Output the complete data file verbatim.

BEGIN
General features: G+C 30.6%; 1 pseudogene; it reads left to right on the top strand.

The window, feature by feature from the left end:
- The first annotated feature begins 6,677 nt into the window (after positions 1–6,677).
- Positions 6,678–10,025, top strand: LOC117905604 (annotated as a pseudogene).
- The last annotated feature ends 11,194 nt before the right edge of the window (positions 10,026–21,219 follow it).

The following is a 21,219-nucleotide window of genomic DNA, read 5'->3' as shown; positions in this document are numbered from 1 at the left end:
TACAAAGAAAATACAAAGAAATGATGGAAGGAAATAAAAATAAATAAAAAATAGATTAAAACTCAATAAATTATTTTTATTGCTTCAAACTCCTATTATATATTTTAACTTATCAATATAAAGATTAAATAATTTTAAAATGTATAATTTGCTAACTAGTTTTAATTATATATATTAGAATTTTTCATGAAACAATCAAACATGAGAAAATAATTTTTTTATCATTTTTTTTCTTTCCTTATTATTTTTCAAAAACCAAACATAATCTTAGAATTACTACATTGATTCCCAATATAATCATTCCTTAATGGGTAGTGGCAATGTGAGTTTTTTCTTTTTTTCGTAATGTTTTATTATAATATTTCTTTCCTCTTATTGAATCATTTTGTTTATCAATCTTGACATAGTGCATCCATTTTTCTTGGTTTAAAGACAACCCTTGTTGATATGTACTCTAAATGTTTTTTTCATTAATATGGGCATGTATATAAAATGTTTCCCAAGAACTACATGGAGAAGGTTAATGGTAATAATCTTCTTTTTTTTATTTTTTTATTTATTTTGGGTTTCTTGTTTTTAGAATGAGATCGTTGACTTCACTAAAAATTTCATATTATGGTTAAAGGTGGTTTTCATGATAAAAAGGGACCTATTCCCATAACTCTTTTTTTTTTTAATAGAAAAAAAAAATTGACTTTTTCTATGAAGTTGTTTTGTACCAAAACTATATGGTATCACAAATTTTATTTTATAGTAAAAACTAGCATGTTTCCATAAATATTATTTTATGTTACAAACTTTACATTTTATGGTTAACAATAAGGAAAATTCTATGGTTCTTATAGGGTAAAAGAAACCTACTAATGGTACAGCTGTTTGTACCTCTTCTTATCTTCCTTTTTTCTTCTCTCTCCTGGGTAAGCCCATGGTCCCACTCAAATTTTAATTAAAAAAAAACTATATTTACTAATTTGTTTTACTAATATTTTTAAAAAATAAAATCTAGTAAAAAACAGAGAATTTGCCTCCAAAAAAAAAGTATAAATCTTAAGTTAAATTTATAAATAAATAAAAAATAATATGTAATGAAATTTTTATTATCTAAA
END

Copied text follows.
General features: G+C 30.6%; 1 pseudogene; it reads left to right on the top strand.

The window, feature by feature from the left end:
- The first annotated feature begins 6,677 nt into the window (after positions 1–6,677).
- Positions 6,678–10,025, top strand: LOC117905604 (annotated as a pseudogene).
- The last annotated feature ends 11,194 nt before the right edge of the window (positions 10,026–21,219 follow it).

The following is a 21,219-nucleotide window of genomic DNA, read 5'->3' as shown; positions in this document are numbered from 1 at the left end:
TACAAAGAAAATACAAAGAAATGATGGAAGGAAATAAAAATAAATAAAAAATAGATTAAAACTCAATAAATTATTTTTATTGCTTCAAACTCCTATTATATATTTTAACTTATCAATATAAAGATTAAATAATTTTAAAATGTATAATTTGCTAACTAGTTTTAATTATATATATTAGAATTTTTCATGAAACAATCAAACATGAGAAAATAATTTTTTTATCATTTTTTTTCTTTCCTTATTATTTTTCAAAAACCAAACATAATCTTAGAATTACTACATTGATTCCCAATATAATCATTCCTTAATGGGTAGTGGCAATGTGAGTTTTTTCTTTTTTTCGTAATGTTTTATTATAATATTTCTTTCCTCTTATTGAATCATTTTGTTTATCAATCTTGACATAGTGCATCCATTTTTCTTGGTTTAAAGACAACCCTTGTTGATATGTACTCTAAATGTTTTTTTCATTAATATGGGCATGTATATAAAATGTTTCCCAAGAACTACATGGAGAAGGTTAATGGTAATAATCTTCTTTTTTTTATTTTTTTATTTATTTTGGGTTTCTTGTTTTTAGAATGAGATCGTTGACTTCACTAAAAATTTCATATTATGGTTAAAGGTGGTTTTCATGATAAAAAGGGACCTATTCCCATAACTCTTTTTTTTTTTAATAGAAAAAAAAAATTGACTTTTTCTATGAAGTTGTTTTGTACCAAAACTATATGGTATCACAAATTTTATTTTATAGTAAAAACTAGCATGTTTCCATAAATATTATTTTATGTTACAAACTTTACATTTTATGGTTAACAATAAGGAAAATTCTATGGTTCTTATAGGGTAAAAGAAACCTACTAATGGTACAGCTGTTTGTACCTCTTCTTATCTTCCTTTTTTCTTCTCTCTCCTGGGTAAGCCCATGGTCCCACTCAAATTTTAATTAAAAAAAAACTATATTTACTAATTTGTTTTACTAATATTTTTAAAAAATAAAATCTAGTAAAAAACAGAGAATTTGCCTCCAAAAAAAAAGTATAAATCTTAAGTTAAATTTATAAATAAATAAAAAATAATATGTAATGAAATTTTTATTATCTAAA